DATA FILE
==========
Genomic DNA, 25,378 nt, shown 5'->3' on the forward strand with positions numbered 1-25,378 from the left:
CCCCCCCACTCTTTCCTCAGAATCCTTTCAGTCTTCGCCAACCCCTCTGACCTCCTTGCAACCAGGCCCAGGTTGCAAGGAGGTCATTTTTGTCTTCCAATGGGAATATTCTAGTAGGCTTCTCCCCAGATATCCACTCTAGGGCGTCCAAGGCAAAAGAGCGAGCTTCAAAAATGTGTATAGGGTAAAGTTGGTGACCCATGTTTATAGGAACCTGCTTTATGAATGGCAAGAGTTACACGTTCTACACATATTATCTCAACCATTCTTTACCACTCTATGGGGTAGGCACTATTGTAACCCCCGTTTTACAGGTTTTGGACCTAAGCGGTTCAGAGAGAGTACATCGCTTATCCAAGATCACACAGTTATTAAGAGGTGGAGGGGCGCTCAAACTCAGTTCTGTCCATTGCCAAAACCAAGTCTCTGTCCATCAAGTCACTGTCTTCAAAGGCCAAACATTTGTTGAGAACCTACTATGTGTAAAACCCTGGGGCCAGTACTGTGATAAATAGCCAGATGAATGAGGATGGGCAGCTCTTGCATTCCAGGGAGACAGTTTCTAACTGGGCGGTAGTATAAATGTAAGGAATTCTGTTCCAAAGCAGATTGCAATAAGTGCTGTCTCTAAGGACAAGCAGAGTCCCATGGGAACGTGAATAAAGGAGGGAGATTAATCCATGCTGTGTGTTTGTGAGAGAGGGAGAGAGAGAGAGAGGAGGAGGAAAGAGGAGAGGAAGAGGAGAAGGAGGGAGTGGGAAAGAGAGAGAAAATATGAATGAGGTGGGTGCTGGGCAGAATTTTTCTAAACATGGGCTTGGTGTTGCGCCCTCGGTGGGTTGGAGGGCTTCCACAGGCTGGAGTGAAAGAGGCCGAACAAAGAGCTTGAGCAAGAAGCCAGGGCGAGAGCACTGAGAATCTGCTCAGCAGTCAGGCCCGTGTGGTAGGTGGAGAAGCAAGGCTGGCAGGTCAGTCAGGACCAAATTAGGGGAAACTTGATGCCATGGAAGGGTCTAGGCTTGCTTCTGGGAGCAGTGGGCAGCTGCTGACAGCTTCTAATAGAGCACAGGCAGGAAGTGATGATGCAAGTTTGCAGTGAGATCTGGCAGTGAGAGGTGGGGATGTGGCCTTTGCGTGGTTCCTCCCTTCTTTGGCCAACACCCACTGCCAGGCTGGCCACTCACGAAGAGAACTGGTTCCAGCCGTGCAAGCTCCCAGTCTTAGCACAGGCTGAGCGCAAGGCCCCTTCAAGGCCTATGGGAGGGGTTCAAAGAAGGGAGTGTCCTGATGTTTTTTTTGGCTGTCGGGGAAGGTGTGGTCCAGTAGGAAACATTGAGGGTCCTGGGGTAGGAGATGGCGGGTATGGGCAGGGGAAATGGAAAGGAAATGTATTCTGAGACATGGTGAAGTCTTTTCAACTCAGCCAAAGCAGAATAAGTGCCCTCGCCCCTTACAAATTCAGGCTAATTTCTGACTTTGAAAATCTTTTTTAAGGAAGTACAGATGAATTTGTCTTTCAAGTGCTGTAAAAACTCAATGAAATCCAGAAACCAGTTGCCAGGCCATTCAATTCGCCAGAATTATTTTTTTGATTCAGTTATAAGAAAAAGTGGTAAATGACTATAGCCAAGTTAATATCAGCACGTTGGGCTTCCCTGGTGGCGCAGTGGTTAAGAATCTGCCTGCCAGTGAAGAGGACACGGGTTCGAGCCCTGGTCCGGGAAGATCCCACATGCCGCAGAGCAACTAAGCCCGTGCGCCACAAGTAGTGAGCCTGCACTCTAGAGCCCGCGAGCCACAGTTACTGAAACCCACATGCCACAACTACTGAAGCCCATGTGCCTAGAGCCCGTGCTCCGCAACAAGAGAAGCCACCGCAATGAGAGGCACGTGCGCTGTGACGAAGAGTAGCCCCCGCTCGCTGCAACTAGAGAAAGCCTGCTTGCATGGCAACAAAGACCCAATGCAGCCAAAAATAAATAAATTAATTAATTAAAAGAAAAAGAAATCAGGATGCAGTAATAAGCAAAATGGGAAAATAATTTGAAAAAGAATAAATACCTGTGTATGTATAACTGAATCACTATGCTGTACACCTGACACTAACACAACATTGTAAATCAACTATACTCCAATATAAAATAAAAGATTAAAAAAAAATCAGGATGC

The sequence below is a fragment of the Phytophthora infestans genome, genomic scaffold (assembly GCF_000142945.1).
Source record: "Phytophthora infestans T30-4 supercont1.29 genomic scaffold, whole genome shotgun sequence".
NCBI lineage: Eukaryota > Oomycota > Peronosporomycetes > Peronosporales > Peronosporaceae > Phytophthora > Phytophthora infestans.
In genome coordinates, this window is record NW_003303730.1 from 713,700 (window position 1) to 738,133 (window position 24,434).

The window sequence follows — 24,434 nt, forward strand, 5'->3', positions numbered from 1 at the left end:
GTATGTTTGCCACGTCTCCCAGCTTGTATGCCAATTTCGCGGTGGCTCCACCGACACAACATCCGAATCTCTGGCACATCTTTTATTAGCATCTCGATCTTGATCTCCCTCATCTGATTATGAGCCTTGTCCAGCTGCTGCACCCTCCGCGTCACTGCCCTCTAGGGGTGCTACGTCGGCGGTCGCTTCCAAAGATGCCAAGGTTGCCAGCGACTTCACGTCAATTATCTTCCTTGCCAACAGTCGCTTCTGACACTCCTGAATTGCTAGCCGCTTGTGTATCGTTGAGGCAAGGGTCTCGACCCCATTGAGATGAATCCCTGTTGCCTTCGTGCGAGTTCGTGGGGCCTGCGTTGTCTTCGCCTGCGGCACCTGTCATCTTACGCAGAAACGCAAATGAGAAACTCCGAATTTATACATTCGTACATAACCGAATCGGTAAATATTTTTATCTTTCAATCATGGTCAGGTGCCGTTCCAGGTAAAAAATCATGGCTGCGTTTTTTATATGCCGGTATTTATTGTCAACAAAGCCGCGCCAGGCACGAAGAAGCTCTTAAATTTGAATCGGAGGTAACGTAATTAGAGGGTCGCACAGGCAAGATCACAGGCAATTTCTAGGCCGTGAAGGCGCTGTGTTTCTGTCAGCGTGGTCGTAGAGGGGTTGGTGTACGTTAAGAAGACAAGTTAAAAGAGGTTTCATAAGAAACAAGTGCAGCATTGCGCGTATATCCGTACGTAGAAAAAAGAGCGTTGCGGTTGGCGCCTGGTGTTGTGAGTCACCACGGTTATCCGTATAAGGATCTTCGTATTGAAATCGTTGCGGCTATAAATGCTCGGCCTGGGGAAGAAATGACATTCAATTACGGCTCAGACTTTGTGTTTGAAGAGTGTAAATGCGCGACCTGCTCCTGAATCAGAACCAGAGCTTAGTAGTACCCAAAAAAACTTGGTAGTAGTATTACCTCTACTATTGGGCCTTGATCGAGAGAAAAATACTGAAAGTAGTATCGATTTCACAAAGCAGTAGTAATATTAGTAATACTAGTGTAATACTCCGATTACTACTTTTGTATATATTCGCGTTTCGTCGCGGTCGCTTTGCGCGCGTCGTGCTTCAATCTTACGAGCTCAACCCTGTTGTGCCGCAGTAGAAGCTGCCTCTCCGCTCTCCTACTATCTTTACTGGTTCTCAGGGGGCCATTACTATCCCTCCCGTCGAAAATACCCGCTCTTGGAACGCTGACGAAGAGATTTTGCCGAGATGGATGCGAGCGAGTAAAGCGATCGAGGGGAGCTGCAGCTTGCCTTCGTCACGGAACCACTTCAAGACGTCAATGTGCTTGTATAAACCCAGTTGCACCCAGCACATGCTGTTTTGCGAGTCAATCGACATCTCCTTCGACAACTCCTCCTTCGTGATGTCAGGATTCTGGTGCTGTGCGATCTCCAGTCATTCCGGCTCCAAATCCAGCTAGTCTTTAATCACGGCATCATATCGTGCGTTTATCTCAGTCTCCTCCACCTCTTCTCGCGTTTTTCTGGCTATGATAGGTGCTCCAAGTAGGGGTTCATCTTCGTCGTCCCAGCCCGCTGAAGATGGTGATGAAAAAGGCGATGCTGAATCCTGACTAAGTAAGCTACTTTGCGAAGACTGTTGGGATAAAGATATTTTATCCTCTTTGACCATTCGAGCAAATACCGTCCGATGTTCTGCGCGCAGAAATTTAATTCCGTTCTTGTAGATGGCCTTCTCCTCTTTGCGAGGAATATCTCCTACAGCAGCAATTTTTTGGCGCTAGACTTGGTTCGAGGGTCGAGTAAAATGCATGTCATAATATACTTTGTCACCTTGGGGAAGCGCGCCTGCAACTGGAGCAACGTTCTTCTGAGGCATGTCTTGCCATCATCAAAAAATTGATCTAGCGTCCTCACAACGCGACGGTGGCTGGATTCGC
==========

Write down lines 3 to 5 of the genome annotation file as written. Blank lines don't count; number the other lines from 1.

The sequence below is a fragment of the Phytophthora infestans genome, genomic scaffold (assembly GCF_000142945.1).
Source record: "Phytophthora infestans T30-4 supercont1.29 genomic scaffold, whole genome shotgun sequence".
NCBI lineage: Eukaryota > Oomycota > Peronosporomycetes > Peronosporales > Peronosporaceae > Phytophthora > Phytophthora infestans.